Well it was my 40th last Saturday so I decided my B-day present to myself would be a dive at a place called "El Bajo" hopefully to see some hammerhead sharks which the place is world famous for. This is one of the only places in the world that the Hammerheads school into large groups. What follows is description of a 2 tank dive in the sea 2 days ago.
We left the dock at Club Cortez at about 8:45 and headed for El Bajo with a slight norther blowing. Not a great sign so early in the morning as El Bajo is located 6 miles north east of isla Partida. It is a sea mount in the open sea and is about 70 feet down to the top of it. It really is made of two mounts and the sea floor off the mounts goes to 130 feet and deeper. We weren't the first boat there but we were the first in the water. Several companies had showed up as this is the latter part of the season where the weather is good, water is warm and clear and the sharks are there.
As we descended the visibility appeared to be not excellent but good at about 70 feet. After grouping up at the anchor we headed off the mount north in to the deeper blue. This is where the sharks are normally found. We weren't off the mount a 100 feet and I saw the first tail ahead and below. We swam hard to catch up swimming against the current. I was hoping I would get a better look as you don't always find a school but just a few at a time such as I had always been in the pas for me.
However, I soon realized this was to be a special day! As we got closer to the first, more appeared from below, out the the haze of plankton. At any onetime I could see 30 or more ranging from 4-18 feet long. Then as leveled off at 130' it was obvious there were closer to a 100 swimming below and around us. At one point while I looked over to my instructor buddy he was signaling me to look at large batch near him I turned around what seemed to be the largest I had seen cruised past me about 20 feet away. He was around 18', I guess, and turned broadside to me as he looked me right in the eye.
These are amazing animals. They are some of the most pre-historic looking of all the sharks of which most have not physically evolved for a long, long time. The big one definitely got my attention (translates to: I really sucked some air!) and it was soon time to begin out ascent as at that depth you have to be sure to save air for a safety stop on the way back. Once back on board everybody was really excited and felt very blessed to have had that experience.
We then headed for Isle Lotes where we had planned to dive with the sea lions. A very regular stop for many dive companies and the wind had almost died completely. On the way over we encountered a pod of 30-50 pilot whales some got a chance to jump in and swim with them. We were in deep water and the pod would dive when they saw us so they were very brief encounters. You jump back in the boat get ahead of them and wait for them to swim to you. It kind of felt like jumping in front of a stampede but they had plenty of room and would swim down or around us.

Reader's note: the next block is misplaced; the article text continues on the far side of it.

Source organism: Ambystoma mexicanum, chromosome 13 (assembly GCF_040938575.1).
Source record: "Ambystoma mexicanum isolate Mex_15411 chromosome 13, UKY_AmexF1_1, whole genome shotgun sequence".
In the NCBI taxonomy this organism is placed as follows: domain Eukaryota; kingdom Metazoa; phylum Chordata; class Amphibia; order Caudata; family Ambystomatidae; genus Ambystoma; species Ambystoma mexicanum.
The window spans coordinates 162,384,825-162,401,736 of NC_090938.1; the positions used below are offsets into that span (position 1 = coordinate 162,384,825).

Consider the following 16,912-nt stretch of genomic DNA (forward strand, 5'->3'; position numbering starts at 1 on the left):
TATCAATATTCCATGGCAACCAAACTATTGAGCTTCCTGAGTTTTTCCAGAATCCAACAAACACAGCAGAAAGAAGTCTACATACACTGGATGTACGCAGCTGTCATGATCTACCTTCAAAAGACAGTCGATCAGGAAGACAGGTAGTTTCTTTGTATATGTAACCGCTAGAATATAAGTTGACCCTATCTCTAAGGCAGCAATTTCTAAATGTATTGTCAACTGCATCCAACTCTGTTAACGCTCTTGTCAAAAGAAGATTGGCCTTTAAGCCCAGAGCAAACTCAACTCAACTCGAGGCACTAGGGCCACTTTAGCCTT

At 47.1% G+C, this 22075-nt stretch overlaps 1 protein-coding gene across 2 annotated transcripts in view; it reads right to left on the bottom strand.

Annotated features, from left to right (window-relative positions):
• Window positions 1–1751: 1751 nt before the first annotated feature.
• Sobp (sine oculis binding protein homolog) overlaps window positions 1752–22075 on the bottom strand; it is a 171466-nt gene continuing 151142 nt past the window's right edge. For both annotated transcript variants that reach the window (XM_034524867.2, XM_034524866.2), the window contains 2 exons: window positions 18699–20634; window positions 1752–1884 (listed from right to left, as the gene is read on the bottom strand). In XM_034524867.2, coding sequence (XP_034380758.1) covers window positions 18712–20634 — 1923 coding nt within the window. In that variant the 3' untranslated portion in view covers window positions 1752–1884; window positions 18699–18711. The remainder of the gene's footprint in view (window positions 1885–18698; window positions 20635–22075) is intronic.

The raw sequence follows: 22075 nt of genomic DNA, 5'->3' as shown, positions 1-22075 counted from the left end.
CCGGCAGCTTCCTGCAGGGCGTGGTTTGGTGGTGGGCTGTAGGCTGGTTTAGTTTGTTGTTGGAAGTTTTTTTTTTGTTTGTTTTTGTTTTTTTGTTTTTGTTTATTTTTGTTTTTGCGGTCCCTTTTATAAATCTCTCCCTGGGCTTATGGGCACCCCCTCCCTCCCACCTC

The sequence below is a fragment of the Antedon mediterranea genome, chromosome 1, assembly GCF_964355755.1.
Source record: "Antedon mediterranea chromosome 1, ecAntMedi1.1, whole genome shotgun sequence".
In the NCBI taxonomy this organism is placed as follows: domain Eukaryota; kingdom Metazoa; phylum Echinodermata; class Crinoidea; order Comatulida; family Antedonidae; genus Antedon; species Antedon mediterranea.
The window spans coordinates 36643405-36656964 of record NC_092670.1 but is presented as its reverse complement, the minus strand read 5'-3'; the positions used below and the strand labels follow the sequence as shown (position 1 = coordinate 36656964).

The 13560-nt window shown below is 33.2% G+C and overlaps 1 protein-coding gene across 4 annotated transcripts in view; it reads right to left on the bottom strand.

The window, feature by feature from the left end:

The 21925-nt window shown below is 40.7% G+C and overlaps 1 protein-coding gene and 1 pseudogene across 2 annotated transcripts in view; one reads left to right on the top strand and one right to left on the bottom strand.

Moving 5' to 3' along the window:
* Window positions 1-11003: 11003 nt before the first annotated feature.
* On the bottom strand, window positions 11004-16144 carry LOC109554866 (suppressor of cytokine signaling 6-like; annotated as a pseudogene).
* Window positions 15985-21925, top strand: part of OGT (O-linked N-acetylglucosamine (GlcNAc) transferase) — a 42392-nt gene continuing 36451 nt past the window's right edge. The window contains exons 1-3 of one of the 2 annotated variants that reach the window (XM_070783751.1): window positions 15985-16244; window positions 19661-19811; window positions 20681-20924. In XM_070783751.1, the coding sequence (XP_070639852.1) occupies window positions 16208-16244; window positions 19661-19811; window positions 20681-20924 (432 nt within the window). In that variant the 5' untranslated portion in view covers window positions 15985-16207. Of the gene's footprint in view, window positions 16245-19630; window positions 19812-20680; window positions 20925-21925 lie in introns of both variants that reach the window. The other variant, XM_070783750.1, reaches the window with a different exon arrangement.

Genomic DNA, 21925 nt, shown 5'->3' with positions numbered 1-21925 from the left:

Definitely a bonus for the day!
After our lunch stop and rest we began our next dive at the sea lion colony. The water was clear and very warm even at 70 feet. After swimming around the point and back through the arch it was time to go find some pups to play with. The sea lions are very much like dogs and the little ones love to play. There were a lot of people there by this time and it was getting crowded with not many sea lions around. I swam on down the island to find a little cove where I found 6 pups playing with each other under the direction of one very lazy Mom.
We had a great time for 15 minutes or so. Just me and the pups, doing somersaults. They love it if you twist around and somersault a lot. They get excited and copy everything you do. They are at the time of year they are teething a bit so I needed to keep an eye on my hands and they were always nibbling on my fins. Eventually Mom came over to check me out and I figured it was time to back off and give her, her space. The other clients showed after a bit and I showed them how to play with him. One 13 year old girl just had the time of her life.
Well, after all that we packed it up and headed for home. On the way back Ricardo my instructor asked me if I as in a hurry to get back? I said "no way" because I knew hat he was thinking. While the water is this warm there is a very good chance that the whale sharks would be feeding just outside the bay along the "El Mogote" (sand spit). He had seen them the day before so the chances were good we could find them.
We arrived along the beach in about 15' water and began a crisscross search with another of the dive boats from Cortez Club. Within 15 minutes or so e sighted the first one. Yee haw into the water I went to swim with the largest fish in the world! They are not really sharks and while they grow up to 45 feet they eat plankton only. They are awesome!
I had never had the chance to swim with them for so long. I tagged a ride on one for a few minutes till he took me deep and I had to return to the surface for air. the biggest was probably 30-35' and the smallest was a cute little 15-18 footer. I swam alongside her and looked her right in the eye. They are very docile but can move right along when they want tot. The visibility was only 30', from all the plankton, so you cant really see them from one end to the other.
I could go on with more details and what not but this is an email not a novel. So for you diver types the best time of year for the sharks and whale sharks is mid August to end of October. It was definitely one of my best b-day presents ever and a day I will not soon forget. Quoting one of the other clients, who has dove the world over for several years,
"That was the best day of diving in my life"...Kind of hard to top that.